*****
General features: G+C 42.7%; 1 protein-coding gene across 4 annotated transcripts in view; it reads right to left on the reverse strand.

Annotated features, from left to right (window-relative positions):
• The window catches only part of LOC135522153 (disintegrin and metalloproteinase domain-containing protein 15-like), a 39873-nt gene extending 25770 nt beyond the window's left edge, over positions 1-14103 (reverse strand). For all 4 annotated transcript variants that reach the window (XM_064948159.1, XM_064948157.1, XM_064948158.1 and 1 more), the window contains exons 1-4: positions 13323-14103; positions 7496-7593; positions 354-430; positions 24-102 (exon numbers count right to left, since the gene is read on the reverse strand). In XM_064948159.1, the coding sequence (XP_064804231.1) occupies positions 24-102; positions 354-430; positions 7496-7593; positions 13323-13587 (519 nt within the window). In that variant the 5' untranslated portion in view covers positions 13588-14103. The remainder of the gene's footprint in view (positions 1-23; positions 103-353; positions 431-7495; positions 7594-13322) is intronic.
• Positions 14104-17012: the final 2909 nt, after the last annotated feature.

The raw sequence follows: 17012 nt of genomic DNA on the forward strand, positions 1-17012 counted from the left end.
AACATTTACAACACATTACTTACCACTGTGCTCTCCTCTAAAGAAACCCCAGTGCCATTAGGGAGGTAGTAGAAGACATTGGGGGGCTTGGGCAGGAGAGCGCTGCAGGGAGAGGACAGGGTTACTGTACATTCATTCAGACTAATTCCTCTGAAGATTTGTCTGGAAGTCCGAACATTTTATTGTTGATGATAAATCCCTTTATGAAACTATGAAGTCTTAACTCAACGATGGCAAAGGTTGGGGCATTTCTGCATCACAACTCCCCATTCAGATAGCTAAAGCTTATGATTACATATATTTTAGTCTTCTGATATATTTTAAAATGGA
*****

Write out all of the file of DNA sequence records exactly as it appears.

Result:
General features: G+C 42.7%; 1 protein-coding gene across 4 annotated transcripts in view; it reads right to left on the reverse strand.

Annotated features, from left to right (window-relative positions):
• The window catches only part of LOC135522153 (disintegrin and metalloproteinase domain-containing protein 15-like), a 39873-nt gene extending 25770 nt beyond the window's left edge, over positions 1-14103 (reverse strand). For all 4 annotated transcript variants that reach the window (XM_064948159.1, XM_064948157.1, XM_064948158.1 and 1 more), the window contains exons 1-4: positions 13323-14103; positions 7496-7593; positions 354-430; positions 24-102 (exon numbers count right to left, since the gene is read on the reverse strand). In XM_064948159.1, the coding sequence (XP_064804231.1) occupies positions 24-102; positions 354-430; positions 7496-7593; positions 13323-13587 (519 nt within the window). In that variant the 5' untranslated portion in view covers positions 13588-14103. The remainder of the gene's footprint in view (positions 1-23; positions 103-353; positions 431-7495; positions 7594-13322) is intronic.
• Positions 14104-17012: the final 2909 nt, after the last annotated feature.

The raw sequence follows: 17012 nt of genomic DNA on the forward strand, positions 1-17012 counted from the left end.
AACATTTACAACACATTACTTACCACTGTGCTCTCCTCTAAAGAAACCCCAGTGCCATTAGGGAGGTAGTAGAAGACATTGGGGGGCTTGGGCAGGAGAGCGCTGCAGGGAGAGGACAGGGTTACTGTACATTCATTCAGACTAATTCCTCTGAAGATTTGTCTGGAAGTCCGAACATTTTATTGTTGATGATAAATCCCTTTATGAAACTATGAAGTCTTAACTCAACGATGGCAAAGGTTGGGGCATTTCTGCATCACAACTCCCCATTCAGATAGCTAAAGCTTATGATTACATATATTTTAGTCTTCTGATATATTTTAAAATGGA